Eleanora M. PATANE, Plaintiff-Appellant, v. John Richard CLARK, Harry B. Evans, David Stuhr, Georgina Arendacs and Fordham University, Defendants-Appellees.
Plaintiff-Appellant Eleanora M. Patane appeals from the dismissal of her Complaint in its entirety pursuant to Federal Rule of Civil Procedure (“FRCP”) 12(b)(6) by the United States District Court for the Southern District of New York (Conner, J.). In her Complaint, Plaintiff presses nine claims 1 against each of the five Defendants-Appellees, John Richard Clark, Harry B. Evans, David Stuhr, Georgina Arendacs and Fordham University (“Fordham”), for discriminatory action, creating a hostile work environment, and retaliatory acts following Plaintiff's initial complaints, in violation of Title VII, 42 U.S.C. § 2000e et seq., New York State Executive Law (“NYSEL”) § 296 et seq., and New York City Human Rights Law (“NYCHRL”) § 8-101 et seq. Plaintiff does not appeal the district court's dismissal of her Title VII claims against the four individual defendants on the grounds that “individuals are not subject to liability under Title VII.” Wrighten v. Glowski, 232 F.3d 119, 120 (2d Cir.2000) (per curiam). However, Plaintiff appeals the district court's dismissal of her remaining claims for failure to state a claim upon which relief could be granted.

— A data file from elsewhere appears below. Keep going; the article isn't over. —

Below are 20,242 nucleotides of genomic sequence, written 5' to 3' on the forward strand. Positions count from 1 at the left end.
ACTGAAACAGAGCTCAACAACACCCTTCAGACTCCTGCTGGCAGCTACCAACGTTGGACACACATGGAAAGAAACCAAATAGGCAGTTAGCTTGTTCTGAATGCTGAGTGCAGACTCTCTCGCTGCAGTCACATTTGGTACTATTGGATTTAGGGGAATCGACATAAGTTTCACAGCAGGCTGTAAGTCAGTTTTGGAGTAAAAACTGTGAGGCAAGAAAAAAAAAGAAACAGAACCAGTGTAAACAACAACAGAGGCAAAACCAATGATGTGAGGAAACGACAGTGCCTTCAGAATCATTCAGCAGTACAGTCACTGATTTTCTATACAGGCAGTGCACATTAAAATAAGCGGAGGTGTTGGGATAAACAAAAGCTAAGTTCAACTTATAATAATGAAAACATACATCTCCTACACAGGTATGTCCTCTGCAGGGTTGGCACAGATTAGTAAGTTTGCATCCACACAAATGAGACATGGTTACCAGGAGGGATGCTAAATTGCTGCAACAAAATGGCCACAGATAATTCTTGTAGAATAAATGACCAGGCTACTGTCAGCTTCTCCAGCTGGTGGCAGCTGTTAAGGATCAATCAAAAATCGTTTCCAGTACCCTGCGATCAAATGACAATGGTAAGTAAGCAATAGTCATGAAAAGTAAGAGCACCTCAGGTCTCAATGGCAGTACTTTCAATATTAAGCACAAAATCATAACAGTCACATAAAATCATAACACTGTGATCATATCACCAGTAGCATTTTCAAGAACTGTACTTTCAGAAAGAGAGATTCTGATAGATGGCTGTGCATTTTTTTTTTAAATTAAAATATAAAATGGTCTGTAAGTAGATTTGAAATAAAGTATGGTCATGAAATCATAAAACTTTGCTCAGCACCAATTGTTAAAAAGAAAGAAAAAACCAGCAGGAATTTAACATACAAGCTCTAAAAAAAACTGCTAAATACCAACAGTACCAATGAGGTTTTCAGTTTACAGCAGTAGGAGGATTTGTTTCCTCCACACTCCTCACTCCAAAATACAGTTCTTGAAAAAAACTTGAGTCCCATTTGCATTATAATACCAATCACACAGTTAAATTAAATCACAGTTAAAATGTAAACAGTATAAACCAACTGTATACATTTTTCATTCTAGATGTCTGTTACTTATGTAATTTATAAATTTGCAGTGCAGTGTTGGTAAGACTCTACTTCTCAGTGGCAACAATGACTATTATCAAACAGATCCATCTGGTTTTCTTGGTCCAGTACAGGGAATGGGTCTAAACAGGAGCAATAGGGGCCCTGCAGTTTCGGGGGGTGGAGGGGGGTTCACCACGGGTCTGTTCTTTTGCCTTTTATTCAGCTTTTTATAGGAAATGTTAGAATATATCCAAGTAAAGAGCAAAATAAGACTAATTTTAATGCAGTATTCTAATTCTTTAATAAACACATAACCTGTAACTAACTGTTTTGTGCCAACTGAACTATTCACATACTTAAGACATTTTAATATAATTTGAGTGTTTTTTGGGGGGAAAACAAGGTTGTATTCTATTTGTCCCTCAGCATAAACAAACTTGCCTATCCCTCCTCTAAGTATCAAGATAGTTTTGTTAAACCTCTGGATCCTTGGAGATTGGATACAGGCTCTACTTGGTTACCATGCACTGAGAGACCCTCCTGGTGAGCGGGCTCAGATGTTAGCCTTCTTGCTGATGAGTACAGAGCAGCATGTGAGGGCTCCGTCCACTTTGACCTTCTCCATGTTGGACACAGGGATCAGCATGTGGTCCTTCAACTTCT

Taking Plaintiff's allegations as true, as we must, we find that her Complaint asserts claims for a hostile work environment and retaliation in violation of both the federal and state statutes against Defendant Fordham University, and in violation of the state statutes against the four individual Defendants. We vacate the district court's judgment with regard to these claims, and remand for further proceedings consistent with this opinion.
Plaintiff began working in 1998 as an executive secretary in Fordham's University's Classics Department. One of her supervisors was Defendant John Richard Clark, a professor in the Classics Department who was also, at various times during Plaintiff's tenure, the Department's Chair. Plaintiff alleges that, from the beginning, Clark engaged in inappropriate sexually-charged conduct in their workplace.
For instance, Plaintiff alleges that, in 1998, Clark engaged in the gender-based harassment of a female classics professor, Dr. Sarah Peirce. Then, starting in 1999-2000, Clark spent one to two hours every day viewing “hard core pornographic” videotapes on a TV-VCR in his office. Plaintiff claims she was aware of Clark's habit because the flickering from his TV screen was visible through the glass partition of his office and because she once saw numerous pornographic videotapes scattered on the floor of his office when she knocked on his door to announce a visitor.